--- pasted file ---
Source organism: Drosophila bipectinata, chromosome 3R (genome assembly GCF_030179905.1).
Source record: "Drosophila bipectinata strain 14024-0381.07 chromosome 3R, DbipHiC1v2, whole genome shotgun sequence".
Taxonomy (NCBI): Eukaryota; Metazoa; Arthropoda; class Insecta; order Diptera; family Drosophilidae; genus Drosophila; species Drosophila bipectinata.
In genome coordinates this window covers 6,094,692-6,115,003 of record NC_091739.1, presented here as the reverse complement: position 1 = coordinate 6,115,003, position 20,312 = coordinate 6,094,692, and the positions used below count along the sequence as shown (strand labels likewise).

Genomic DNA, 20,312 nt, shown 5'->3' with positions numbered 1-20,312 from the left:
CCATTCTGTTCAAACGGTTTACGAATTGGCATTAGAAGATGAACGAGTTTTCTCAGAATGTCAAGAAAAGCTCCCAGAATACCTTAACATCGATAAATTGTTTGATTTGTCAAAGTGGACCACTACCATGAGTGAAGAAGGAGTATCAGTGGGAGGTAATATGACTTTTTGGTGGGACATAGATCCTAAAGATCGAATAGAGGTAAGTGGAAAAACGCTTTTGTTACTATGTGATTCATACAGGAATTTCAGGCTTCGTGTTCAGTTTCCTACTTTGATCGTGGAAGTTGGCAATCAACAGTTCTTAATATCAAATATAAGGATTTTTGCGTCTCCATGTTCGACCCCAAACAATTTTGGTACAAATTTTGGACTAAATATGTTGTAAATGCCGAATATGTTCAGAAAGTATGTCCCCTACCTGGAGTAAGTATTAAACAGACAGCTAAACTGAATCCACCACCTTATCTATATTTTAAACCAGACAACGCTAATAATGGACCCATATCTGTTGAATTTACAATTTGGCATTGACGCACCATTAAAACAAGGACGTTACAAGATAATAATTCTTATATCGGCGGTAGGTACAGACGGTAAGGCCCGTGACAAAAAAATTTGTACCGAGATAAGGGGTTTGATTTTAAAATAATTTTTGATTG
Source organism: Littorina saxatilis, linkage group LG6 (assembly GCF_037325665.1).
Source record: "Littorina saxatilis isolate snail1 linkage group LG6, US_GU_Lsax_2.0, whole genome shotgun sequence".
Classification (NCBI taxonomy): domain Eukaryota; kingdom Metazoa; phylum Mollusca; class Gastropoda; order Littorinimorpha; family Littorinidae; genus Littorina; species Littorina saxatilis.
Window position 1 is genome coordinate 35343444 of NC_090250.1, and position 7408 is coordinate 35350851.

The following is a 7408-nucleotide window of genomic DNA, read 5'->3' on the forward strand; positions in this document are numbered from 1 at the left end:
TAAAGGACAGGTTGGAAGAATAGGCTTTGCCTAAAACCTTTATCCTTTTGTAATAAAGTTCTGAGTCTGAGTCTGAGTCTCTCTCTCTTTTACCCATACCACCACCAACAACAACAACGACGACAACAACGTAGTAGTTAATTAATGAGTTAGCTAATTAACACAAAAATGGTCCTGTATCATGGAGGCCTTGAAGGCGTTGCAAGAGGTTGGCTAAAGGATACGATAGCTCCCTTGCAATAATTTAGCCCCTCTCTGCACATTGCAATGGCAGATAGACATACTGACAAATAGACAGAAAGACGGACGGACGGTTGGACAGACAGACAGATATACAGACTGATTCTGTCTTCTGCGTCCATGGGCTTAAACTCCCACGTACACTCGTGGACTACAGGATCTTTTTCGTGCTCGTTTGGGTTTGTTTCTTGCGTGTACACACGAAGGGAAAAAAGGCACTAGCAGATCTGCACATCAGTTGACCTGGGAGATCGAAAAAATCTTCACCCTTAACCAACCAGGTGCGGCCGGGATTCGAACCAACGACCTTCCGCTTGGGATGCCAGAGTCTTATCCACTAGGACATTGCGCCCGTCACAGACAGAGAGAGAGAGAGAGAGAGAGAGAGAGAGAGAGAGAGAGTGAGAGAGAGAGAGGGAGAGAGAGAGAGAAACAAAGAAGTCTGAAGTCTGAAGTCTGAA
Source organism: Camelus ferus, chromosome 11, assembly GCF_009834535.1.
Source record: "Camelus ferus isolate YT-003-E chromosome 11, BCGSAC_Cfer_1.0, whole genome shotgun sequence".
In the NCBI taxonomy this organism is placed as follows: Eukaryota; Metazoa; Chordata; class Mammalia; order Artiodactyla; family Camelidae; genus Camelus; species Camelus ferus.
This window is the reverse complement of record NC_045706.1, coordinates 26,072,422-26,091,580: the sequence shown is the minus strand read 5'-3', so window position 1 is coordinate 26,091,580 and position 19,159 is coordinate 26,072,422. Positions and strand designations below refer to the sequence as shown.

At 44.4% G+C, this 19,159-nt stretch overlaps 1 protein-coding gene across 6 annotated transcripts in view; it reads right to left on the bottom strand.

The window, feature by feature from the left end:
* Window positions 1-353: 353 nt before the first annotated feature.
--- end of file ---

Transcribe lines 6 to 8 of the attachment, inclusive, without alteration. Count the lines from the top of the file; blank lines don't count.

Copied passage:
CCATTCTGTTCAAACGGTTTACGAATTGGCATTAGAAGATGAACGAGTTTTCTCAGAATGTCAAGAAAAGCTCCCAGAATACCTTAACATCGATAAATTGTTTGATTTGTCAAAGTGGACCACTACCATGAGTGAAGAAGGAGTATCAGTGGGAGGTAATATGACTTTTTGGTGGGACATAGATCCTAAAGATCGAATAGAGGTAAGTGGAAAAACGCTTTTGTTACTATGTGATTCATACAGGAATTTCAGGCTTCGTGTTCAGTTTCCTACTTTGATCGTGGAAGTTGGCAATCAACAGTTCTTAATATCAAATATAAGGATTTTTGCGTCTCCATGTTCGACCCCAAACAATTTTGGTACAAATTTTGGACTAAATATGTTGTAAATGCCGAATATGTTCAGAAAGTATGTCCCCTACCTGGAGTAAGTATTAAACAGACAGCTAAACTGAATCCACCACCTTATCTATATTTTAAACCAGACAACGCTAATAATGGACCCATATCTGTTGAATTTACAATTTGGCATTGACGCACCATTAAAACAAGGACGTTACAAGATAATAATTCTTATATCGGCGGTAGGTACAGACGGTAAGGCCCGTGACAAAAAAATTTGTACCGAGATAAGGGGTTTGATTTTAAAATAATTTTTGATTG
Source organism: Littorina saxatilis, linkage group LG6 (assembly GCF_037325665.1).
Source record: "Littorina saxatilis isolate snail1 linkage group LG6, US_GU_Lsax_2.0, whole genome shotgun sequence".